Siemens ex-Chairman Pierer refuses to testify

MUNICH, Germany (Reuters) - Ex-Siemens SIEGn.DE Chairman Heinrich von Pierer will not testify in a corruption trial taking place in Munich for fear of incriminating himself, the law firm representing him confirmed on Thursday.

Heinrich Von Pierer, Chairman of Siemens AG from Germany talks on the second day of the Jeddah Economic Forum February 12, 2006. REUTERS/Zohra Bensemra

Pierer, who resigned last year as investigations into suspected bribery at Europe’s biggest engineering group snowballed, had been expected to take the stand on June 20 in the trial of an ex-Siemens manager.

A spokeswoman for his lawyer Winfried Seibert said Pierer would invoke his right not to take the stand on the grounds that he could incriminate himself in regard to investigations into his conduct by Munich prosecutors.

Focus magazine had reported that Pierer would not testify.

The prosecutors are trying to establish whether Pierer neglected his custodial duties while he was Siemens chairman and previously chief executive for 12 years, during which time most of the alleged offences are thought to have happened.

Siemens is also being investigated by U.S. authorities -- which could ban the company from bidding in U.S. public tenders -- over suspected systematic bribery to win telecoms, power and other contracts over a period of years.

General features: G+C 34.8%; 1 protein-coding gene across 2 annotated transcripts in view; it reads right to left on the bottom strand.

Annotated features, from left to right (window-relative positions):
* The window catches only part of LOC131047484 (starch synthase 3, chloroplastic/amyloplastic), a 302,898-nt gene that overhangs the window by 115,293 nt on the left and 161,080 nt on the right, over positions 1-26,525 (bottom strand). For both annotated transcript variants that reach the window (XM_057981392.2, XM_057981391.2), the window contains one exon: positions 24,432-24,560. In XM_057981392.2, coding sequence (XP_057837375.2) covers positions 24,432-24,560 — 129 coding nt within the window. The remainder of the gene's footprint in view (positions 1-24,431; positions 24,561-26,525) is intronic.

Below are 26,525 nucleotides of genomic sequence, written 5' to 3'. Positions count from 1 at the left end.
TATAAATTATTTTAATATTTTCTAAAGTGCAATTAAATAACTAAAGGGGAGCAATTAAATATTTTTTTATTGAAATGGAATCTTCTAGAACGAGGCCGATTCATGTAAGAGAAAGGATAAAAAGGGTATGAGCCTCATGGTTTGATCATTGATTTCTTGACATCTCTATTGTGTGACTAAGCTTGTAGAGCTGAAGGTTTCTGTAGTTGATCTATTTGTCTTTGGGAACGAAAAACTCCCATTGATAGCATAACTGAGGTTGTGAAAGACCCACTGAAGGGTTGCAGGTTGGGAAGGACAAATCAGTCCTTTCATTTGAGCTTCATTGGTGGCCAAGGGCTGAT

Suspicious payments identified by Siemens already total 1.3 billion euros ($2 billion).

The Munich trial of Reinhard Siekaczek, a key informer and ex-manager at Siemens’ telecoms division who has already pointed the finger at several of his former bosses, began in late May.

Separately, Pierer told German weekly Zeit that he should have taken more responsibility for the events that happened during his time as CEO.

“Probably I should have said more clearly that I take political responsibility for the things that happened during my time in office,” he said.

Pierer, formerly one of Germany’s most respected industrialists and an adviser to the country’s chancellors, has said repeatedly he bore no responsibility and knew nothing of the suspected abuses.

In his resignation statement last year, he said: “A personal responsibility regarding the current investigations was not the basis for my decision.”

Reporting by Jens Hack; Editing by David Cowell